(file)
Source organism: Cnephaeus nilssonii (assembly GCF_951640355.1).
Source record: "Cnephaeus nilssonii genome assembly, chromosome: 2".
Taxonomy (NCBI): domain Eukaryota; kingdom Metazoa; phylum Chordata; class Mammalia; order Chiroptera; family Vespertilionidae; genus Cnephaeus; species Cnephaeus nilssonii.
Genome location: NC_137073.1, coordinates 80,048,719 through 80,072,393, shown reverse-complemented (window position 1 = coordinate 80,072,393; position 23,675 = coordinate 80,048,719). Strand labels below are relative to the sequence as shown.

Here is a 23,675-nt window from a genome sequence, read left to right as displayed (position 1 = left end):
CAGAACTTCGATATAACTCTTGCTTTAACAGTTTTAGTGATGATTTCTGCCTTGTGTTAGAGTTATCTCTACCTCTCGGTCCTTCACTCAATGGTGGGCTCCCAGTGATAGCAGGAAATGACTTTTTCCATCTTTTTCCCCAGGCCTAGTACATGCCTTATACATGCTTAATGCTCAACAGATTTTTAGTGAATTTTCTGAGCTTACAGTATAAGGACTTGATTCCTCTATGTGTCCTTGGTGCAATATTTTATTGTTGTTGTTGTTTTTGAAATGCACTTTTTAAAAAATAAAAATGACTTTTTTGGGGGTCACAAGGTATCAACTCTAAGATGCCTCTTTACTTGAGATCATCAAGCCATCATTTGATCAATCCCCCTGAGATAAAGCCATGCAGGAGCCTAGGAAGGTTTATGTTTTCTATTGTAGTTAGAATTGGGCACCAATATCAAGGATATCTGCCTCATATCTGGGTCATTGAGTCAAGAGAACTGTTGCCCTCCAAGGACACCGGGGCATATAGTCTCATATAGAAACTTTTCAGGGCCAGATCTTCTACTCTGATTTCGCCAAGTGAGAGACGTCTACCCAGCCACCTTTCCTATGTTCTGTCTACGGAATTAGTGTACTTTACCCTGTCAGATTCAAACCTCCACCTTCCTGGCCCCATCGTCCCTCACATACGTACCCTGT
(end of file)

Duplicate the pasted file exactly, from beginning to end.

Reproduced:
Source organism: Cnephaeus nilssonii (assembly GCF_951640355.1).
Source record: "Cnephaeus nilssonii genome assembly, chromosome: 2".
Taxonomy (NCBI): domain Eukaryota; kingdom Metazoa; phylum Chordata; class Mammalia; order Chiroptera; family Vespertilionidae; genus Cnephaeus; species Cnephaeus nilssonii.
Genome location: NC_137073.1, coordinates 80,048,719 through 80,072,393, shown reverse-complemented (window position 1 = coordinate 80,072,393; position 23,675 = coordinate 80,048,719). Strand labels below are relative to the sequence as shown.

Here is a 23,675-nt window from a genome sequence, read left to right as displayed (position 1 = left end):
CAGAACTTCGATATAACTCTTGCTTTAACAGTTTTAGTGATGATTTCTGCCTTGTGTTAGAGTTATCTCTACCTCTCGGTCCTTCACTCAATGGTGGGCTCCCAGTGATAGCAGGAAATGACTTTTTCCATCTTTTTCCCCAGGCCTAGTACATGCCTTATACATGCTTAATGCTCAACAGATTTTTAGTGAATTTTCTGAGCTTACAGTATAAGGACTTGATTCCTCTATGTGTCCTTGGTGCAATATTTTATTGTTGTTGTTGTTTTTGAAATGCACTTTTTAAAAAATAAAAATGACTTTTTTGGGGGTCACAAGGTATCAACTCTAAGATGCCTCTTTACTTGAGATCATCAAGCCATCATTTGATCAATCCCCCTGAGATAAAGCCATGCAGGAGCCTAGGAAGGTTTATGTTTTCTATTGTAGTTAGAATTGGGCACCAATATCAAGGATATCTGCCTCATATCTGGGTCATTGAGTCAAGAGAACTGTTGCCCTCCAAGGACACCGGGGCATATAGTCTCATATAGAAACTTTTCAGGGCCAGATCTTCTACTCTGATTTCGCCAAGTGAGAGACGTCTACCCAGCCACCTTTCCTATGTTCTGTCTACGGAATTAGTGTACTTTACCCTGTCAGATTCAAACCTCCACCTTCCTGGCCCCATCGTCCCTCACATACGTACCCTGT